AbstractThe increasing inter-cultural communication in China has led to a growing interest in how the ethnic minorities cope with the encountered main stream (Han)culture of China. The present research compared Tibetan and Han college students studying in a Northwest China province, examining how Tibetan college students acculturated into Han cultural environment concerning their thinking styles, emotion regulation, acculturation strategy, academic performance, and psychological well-being. The present research was composed of a pilot study and a main study. The pilot study was conducted among 105 Tibetan and 147 Han college students studying in a teacher-training university in Northwest China. It aimed at validating the measures that were to be used in the main study, exploring the possible effects that culture might have on thinking styles and emotion regulation, as well as tentatively investigating the relationships among the variables of interest. The main study involved 483 Tibetan students from two nationality universities and 265 Han students from a teacher-training university who responded to the same set of questionnaires validated in the pilot study twice, with an interval of seven months. The quantitative procedure was followed by a qualitative one in which five teachers (one Han and four Tibetans) and eight students (Tibetans who participated in the questionnaire surveys) in the three sampled universities were interviewed. Both the quantitative and qualitative data were analyzed to answer three research questions:1) How and why do the Tibetan students’ thinking styles and emotion regulation change as they study in Han cultural environment? 2) What are the relationships among Tibetan college students’ thinking styles, emotion regulation, and their acculturation strategy? And 3) What roles do thinking style, emotion regulation, and acculturation strategy play in Tibetan college students’ academic performance and psychological well-being? The results suggested that the Tibetan and Han college students did differ from each other in their thinking styles and emotion regulation. Longitudinal data supported that the Tibetan students’ thinking styles, emotion regulation, and acculturation strategy, as well as the relationships among these variables changed across time. Thinking styles, emotion regulation, and acculturation strategy were all found to have direct effects on their psychological well-being and academic performance. The effects of some of the thinking style and emotion regulation variables on psychological well-being and academic performance were also found to be mediated by either or both of the two dimensions of the Tibetan students’ acculturation strategy (i.e., ethnic and dominant society immersions). Meanwhile, the four acculturation strategies (i.e., integration, assimilation, separation, and marginalization) were also found to moderate the effects of the thinking styles and emotion regulation on the psychological well-being and academic performance. With the support from the literature and interviews, the quantitative findings were discussed. The findings of the present research would not only provide valuable information on assisting in understanding the development of people’s thinking styles, emotion regulation, and acculturation, but also provide helpful information for the higher education institutions to improve their teaching and management of the ethnic minority students.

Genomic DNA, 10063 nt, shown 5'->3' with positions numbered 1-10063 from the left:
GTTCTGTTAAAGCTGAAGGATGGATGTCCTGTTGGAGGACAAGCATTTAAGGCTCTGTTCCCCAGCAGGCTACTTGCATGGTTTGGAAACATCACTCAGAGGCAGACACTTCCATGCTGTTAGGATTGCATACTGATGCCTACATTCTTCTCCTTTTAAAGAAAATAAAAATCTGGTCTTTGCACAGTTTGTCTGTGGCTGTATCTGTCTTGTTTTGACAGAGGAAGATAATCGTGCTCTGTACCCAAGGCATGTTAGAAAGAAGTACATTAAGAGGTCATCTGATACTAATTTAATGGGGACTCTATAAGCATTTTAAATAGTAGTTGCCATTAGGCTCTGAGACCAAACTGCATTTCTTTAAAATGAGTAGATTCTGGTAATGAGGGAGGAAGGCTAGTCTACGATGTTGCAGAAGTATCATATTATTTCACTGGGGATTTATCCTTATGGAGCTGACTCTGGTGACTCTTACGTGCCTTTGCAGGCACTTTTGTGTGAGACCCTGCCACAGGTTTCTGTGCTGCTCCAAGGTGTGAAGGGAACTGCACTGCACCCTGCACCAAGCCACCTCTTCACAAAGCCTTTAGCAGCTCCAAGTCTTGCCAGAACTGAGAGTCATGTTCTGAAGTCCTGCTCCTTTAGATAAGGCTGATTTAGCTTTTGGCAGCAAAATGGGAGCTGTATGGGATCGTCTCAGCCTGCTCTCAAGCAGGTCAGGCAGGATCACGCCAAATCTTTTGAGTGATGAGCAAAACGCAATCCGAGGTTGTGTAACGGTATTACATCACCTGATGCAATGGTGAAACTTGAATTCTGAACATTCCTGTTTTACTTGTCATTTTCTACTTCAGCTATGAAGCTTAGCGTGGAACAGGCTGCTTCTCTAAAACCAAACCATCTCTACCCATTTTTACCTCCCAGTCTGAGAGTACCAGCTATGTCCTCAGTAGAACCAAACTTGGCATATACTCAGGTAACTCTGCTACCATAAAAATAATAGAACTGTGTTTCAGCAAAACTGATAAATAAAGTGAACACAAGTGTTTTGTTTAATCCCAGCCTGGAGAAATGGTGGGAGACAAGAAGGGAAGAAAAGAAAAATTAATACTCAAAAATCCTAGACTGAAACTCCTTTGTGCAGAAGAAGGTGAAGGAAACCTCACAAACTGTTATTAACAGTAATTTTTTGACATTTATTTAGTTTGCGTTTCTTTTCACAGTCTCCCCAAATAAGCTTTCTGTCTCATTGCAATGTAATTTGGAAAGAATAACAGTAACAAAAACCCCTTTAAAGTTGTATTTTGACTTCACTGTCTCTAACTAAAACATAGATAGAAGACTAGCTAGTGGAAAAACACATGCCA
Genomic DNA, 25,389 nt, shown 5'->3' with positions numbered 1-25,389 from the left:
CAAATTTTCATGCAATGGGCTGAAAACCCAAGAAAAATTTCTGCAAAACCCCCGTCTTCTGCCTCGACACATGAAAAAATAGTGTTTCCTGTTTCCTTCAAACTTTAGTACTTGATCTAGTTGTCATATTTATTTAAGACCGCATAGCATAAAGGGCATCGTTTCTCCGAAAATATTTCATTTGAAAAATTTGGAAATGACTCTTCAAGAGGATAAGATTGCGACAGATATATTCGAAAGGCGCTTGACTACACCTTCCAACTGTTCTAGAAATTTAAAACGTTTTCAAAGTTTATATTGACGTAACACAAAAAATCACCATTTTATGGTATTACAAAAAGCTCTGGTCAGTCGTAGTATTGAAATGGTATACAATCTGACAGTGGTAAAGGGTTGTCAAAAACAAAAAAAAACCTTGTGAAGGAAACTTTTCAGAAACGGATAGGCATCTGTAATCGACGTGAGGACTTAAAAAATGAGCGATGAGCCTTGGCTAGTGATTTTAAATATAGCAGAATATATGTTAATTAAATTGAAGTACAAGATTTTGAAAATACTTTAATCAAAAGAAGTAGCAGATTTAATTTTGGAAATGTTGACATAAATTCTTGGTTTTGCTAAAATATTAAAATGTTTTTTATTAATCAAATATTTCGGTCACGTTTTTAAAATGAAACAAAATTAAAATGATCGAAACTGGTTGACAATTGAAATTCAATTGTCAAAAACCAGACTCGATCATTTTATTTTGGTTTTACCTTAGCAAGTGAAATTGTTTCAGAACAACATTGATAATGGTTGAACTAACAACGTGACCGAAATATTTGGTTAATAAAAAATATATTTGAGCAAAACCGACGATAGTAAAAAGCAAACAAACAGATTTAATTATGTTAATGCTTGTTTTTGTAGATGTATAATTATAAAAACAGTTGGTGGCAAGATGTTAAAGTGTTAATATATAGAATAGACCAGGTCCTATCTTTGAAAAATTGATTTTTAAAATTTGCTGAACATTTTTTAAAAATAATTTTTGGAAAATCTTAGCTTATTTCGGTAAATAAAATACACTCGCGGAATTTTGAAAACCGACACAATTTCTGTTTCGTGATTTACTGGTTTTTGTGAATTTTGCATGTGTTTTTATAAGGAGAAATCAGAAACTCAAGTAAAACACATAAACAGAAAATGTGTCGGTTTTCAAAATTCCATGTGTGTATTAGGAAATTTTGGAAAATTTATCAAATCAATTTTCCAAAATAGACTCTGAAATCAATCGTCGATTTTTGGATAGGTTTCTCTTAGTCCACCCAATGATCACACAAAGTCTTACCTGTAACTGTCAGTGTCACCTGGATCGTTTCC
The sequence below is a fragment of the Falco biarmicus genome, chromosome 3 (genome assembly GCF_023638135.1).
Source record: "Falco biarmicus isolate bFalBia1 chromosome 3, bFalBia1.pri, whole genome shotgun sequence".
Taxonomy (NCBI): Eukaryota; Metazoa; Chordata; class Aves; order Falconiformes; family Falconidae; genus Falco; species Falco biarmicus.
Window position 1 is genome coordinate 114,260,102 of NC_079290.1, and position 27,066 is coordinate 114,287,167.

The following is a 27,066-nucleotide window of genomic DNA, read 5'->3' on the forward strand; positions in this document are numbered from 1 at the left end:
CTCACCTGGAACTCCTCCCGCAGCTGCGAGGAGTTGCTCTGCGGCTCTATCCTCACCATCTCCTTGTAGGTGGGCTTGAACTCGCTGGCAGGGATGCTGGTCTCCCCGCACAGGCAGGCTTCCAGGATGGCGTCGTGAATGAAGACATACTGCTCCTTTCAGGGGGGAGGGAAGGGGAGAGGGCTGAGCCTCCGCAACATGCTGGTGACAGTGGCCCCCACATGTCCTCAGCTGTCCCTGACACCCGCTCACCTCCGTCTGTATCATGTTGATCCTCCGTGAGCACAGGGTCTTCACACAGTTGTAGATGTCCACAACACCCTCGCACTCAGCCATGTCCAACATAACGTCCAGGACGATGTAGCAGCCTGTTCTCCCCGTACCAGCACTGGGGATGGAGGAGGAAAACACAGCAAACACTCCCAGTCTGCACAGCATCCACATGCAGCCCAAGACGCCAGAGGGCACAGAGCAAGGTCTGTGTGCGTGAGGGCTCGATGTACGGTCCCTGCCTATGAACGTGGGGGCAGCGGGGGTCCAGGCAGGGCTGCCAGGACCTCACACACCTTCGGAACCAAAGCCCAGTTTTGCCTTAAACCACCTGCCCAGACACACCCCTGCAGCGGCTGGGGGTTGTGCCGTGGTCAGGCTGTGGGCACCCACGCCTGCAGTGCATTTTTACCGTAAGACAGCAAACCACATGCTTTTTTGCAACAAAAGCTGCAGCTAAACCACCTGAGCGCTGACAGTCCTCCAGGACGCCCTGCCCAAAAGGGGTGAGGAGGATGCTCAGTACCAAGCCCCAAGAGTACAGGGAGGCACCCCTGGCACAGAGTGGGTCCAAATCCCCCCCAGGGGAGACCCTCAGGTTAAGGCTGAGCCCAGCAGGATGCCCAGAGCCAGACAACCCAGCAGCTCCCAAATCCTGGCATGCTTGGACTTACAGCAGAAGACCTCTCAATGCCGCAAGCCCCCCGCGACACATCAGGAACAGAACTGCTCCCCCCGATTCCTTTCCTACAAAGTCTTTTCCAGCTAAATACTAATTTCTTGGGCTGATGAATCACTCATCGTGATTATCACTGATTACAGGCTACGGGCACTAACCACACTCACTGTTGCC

DegreeDoctor of Philosophy